A UK newspaper will argue there is huge public interest in the Royal Family's personal relationships as part of their defence against a legal claim by the Duchess of Sussex.
Court documents, seen by the BBC, appear to show the Mail on Sunday will claim Meghan and other royals "rely on publicity about themselves and their lives to maintain their privileged positions".
The Duchess of Sussex launched a legal action against the Sunday newspaper in October last year alleging it unlawfully published a letter to her father.
The claim against the paper, filed at the High Court by law firm Schillings on behalf of the Duchess, alleged it and parent company Associated Newspapers misused private information, infringement of copyright and breach of the Data Protection Act 2018.
The Mail on Sunday has always robustly defended the publication of the letter
In the public interest
According to the BBC, the court documents claim the duchess "did not have a reasonable expectation of privacy that the contents of the letter were private and would remain so", adding, "there is a huge and legitimate public interest in the Royal Family and the activities, conduct and standards of behaviour of its members.
The papers also say this extends beyond their public conduct to" their personal and family relationships because those are integral to the proper functioning of the monarchy."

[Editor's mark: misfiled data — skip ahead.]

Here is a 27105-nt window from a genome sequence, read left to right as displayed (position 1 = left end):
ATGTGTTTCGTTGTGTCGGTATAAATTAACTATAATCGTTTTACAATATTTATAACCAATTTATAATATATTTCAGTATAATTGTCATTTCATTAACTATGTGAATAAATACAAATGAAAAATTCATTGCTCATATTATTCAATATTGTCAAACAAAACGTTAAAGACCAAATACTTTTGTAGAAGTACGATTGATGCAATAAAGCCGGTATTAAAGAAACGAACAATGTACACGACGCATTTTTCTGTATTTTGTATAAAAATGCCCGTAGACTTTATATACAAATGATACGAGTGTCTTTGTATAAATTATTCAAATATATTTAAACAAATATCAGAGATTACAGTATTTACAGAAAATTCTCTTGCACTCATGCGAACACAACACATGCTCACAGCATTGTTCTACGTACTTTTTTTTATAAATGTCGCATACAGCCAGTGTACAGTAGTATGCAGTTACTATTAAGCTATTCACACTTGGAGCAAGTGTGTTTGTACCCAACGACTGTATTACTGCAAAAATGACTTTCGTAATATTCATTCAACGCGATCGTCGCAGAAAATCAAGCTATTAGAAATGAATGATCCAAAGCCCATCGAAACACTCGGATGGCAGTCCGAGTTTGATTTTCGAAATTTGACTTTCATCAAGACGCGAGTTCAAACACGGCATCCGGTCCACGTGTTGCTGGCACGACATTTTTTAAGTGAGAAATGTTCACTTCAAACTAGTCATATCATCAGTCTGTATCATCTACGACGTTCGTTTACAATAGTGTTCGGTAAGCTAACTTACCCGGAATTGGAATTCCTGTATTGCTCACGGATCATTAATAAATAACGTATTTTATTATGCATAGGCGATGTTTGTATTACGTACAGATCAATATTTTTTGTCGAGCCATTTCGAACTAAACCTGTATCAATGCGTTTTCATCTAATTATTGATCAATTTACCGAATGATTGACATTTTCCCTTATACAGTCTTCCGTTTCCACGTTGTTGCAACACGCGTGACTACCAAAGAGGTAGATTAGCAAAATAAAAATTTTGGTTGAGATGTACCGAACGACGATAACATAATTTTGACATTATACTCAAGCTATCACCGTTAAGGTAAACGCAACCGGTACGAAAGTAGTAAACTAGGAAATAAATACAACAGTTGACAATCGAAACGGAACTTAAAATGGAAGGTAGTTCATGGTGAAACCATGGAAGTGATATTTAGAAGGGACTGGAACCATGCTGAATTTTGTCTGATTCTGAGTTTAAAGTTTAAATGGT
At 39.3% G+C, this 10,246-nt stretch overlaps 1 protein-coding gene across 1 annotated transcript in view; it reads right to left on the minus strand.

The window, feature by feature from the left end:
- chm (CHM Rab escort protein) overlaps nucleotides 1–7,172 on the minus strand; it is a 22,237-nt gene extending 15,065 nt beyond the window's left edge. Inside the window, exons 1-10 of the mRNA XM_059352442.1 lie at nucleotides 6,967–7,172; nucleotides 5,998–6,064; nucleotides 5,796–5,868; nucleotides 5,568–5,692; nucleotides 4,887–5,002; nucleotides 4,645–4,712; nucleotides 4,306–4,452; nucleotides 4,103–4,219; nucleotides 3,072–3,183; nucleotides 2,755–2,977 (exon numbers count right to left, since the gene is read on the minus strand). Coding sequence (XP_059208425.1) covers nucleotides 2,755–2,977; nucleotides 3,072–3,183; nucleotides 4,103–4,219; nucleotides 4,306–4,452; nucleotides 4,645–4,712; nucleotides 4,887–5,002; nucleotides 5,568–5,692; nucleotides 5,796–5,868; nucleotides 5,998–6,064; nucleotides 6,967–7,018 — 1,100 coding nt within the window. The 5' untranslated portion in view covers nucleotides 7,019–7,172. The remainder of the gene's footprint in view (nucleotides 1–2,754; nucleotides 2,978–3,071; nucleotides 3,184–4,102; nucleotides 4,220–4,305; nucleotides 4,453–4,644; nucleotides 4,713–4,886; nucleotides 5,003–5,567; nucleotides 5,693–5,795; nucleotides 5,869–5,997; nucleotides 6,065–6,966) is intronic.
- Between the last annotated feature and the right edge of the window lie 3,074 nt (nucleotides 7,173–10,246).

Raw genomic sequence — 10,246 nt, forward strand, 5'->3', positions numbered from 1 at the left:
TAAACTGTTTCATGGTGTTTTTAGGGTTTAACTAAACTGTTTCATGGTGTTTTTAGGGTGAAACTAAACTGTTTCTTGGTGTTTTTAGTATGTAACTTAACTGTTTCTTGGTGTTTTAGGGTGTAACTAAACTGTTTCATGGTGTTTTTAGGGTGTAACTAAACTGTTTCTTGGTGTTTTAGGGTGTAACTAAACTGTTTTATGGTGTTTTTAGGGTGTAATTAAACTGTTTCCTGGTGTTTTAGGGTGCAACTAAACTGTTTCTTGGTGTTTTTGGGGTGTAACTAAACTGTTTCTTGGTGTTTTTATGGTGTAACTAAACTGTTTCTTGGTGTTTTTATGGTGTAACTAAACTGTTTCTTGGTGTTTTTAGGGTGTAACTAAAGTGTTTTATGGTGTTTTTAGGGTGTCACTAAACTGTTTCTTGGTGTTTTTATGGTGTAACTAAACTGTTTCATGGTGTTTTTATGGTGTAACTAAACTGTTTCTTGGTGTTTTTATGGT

In February, the Mail on Sunday published extracts of Meghan's handwritten letter to her estranged father Thomas Markle.
In one extract, published by the newspaper, the duchess wrote: "Your actions have broken my heart into a million pieces - not simply because you have manufactured such unnecessary and unwarranted pain, but by making the choice to not tell the truth as you are puppeteered in this. Something I will never understand."
When the legal action was announced in October, Prince Harry claimed the alleged unlawful publication of the private letter was done in "an intentionally destructive manner" to "manipulate" readers. He said he and his wife were forced to take action against "relentless propaganda.".
In a statement released at the time, a spokeswoman for law firm Schillings claimed the "intrusive" publication of the letter was part of Associated Newspaper's campaign to write "false and deliberately derogatory stories about" Meghan, "as well as her husband".
According to The Telegraph on Tuesday night, the Duchess of Sussex’s father is prepared to testify against her, and will side with the newspaper.
But the Mail on Sunday is arguing the duchess did not "have a reasonable expectation of privacy that the contents of the letter were private and would remain so."
The 44-page legal defence by the newspaper says the duchess, while claiming she had not courted publicity for her relationship with her father, has not denied authorising her friends to speak about it for an article in a US publication.
It claims printing excerpts from the letter did not breach her copyright as it was not not a protected "original literary work" but a setting out of existing facts. They also argue there was no infringement of Meghan's data rights as the subject matter was not sensitive and about topics she had already put in the public domain.
It also denied selectively editing the letter, insisting it accurately reflected the tone and meaning of the letter's contents.
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